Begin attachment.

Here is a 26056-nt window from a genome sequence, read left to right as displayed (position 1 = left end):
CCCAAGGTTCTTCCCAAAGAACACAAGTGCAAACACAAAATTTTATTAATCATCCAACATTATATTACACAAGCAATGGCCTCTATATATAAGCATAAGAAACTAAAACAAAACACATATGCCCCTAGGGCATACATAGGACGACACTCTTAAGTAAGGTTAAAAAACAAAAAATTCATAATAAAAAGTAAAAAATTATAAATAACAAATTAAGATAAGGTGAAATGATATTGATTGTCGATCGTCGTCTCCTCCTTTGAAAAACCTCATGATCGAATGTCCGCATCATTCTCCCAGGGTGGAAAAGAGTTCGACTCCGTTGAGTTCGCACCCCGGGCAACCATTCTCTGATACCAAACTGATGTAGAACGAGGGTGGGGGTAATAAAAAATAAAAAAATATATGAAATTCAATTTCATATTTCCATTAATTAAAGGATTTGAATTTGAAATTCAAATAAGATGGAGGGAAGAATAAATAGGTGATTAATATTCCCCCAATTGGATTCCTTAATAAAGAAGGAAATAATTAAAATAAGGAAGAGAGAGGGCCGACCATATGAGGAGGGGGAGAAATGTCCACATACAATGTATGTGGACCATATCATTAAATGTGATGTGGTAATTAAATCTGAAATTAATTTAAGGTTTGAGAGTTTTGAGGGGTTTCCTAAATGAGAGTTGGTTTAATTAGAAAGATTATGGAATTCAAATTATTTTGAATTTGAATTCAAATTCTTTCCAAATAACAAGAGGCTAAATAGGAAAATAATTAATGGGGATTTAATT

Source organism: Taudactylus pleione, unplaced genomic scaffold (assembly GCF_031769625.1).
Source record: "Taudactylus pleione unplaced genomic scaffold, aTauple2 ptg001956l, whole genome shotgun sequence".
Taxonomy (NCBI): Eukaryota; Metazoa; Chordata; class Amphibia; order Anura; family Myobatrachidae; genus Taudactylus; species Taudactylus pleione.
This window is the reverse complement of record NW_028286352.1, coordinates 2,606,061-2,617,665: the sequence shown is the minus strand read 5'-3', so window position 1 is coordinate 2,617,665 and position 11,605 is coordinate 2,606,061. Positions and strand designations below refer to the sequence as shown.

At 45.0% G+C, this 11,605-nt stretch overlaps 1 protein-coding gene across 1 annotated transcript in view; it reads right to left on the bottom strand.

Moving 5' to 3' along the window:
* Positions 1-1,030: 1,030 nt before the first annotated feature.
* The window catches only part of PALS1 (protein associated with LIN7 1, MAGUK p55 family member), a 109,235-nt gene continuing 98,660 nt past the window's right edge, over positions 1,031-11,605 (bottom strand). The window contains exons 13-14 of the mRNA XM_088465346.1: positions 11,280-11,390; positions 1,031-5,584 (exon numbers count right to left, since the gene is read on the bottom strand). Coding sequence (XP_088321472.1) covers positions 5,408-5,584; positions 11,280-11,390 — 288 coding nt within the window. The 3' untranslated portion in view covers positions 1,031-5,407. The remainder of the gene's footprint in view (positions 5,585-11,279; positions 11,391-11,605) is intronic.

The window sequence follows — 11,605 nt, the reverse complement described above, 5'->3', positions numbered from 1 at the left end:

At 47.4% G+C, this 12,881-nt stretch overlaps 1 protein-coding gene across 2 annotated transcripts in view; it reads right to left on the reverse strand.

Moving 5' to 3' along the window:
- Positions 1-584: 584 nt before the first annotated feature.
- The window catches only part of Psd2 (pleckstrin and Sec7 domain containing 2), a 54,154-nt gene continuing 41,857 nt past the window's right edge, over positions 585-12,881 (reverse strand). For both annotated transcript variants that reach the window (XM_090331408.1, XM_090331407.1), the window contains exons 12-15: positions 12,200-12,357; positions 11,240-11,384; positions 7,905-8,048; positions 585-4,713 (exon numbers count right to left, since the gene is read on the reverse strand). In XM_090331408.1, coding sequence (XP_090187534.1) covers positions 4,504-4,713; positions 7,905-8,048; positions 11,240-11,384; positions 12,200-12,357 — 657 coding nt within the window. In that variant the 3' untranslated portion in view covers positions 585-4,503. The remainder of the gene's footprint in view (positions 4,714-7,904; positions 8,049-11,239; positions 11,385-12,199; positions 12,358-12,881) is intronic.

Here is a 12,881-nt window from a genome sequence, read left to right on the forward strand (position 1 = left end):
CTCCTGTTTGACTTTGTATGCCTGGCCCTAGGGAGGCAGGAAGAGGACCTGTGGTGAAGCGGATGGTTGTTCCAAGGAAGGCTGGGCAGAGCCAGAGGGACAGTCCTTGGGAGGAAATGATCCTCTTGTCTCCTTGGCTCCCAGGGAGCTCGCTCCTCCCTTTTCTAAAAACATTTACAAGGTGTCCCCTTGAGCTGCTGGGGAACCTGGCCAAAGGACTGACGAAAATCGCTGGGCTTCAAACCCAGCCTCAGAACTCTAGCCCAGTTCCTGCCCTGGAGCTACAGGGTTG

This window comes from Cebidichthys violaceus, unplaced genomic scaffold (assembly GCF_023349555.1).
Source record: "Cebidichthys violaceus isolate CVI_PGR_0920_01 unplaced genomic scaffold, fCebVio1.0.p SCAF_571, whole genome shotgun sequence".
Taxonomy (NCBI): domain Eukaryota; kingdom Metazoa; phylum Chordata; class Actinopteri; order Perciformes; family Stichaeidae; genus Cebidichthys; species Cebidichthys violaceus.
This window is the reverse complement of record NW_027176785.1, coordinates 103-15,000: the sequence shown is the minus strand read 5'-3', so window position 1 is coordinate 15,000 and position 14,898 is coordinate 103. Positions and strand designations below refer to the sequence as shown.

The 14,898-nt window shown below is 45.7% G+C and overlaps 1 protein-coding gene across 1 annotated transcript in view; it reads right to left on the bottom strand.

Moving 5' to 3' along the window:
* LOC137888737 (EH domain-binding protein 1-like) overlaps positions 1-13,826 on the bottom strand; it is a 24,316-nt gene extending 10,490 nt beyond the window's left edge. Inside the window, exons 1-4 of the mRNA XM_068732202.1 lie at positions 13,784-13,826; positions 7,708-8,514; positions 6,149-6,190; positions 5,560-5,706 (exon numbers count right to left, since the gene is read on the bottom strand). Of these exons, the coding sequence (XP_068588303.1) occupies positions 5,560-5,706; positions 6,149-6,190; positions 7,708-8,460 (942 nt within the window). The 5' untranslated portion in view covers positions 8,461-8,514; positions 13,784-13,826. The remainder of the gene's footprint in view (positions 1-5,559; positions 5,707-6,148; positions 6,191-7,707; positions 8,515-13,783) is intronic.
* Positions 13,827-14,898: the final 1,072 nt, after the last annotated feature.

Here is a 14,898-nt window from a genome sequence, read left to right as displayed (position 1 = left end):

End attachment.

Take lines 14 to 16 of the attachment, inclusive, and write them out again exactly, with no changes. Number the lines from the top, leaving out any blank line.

- Positions 1-584: 584 nt before the first annotated feature.
- The window catches only part of Psd2 (pleckstrin and Sec7 domain containing 2), a 54,154-nt gene continuing 41,857 nt past the window's right edge, over positions 585-12,881 (reverse strand). For both annotated transcript variants that reach the window (XM_090331408.1, XM_090331407.1), the window contains exons 12-15: positions 12,200-12,357; positions 11,240-11,384; positions 7,905-8,048; positions 585-4,713 (exon numbers count right to left, since the gene is read on the reverse strand). In XM_090331408.1, coding sequence (XP_090187534.1) covers positions 4,504-4,713; positions 7,905-8,048; positions 11,240-11,384; positions 12,200-12,357 — 657 coding nt within the window. In that variant the 3' untranslated portion in view covers positions 585-4,503. The remainder of the gene's footprint in view (positions 4,714-7,904; positions 8,049-11,239; positions 11,385-12,199; positions 12,358-12,881) is intronic.

Here is a 12,881-nt window from a genome sequence, read left to right on the forward strand (position 1 = left end):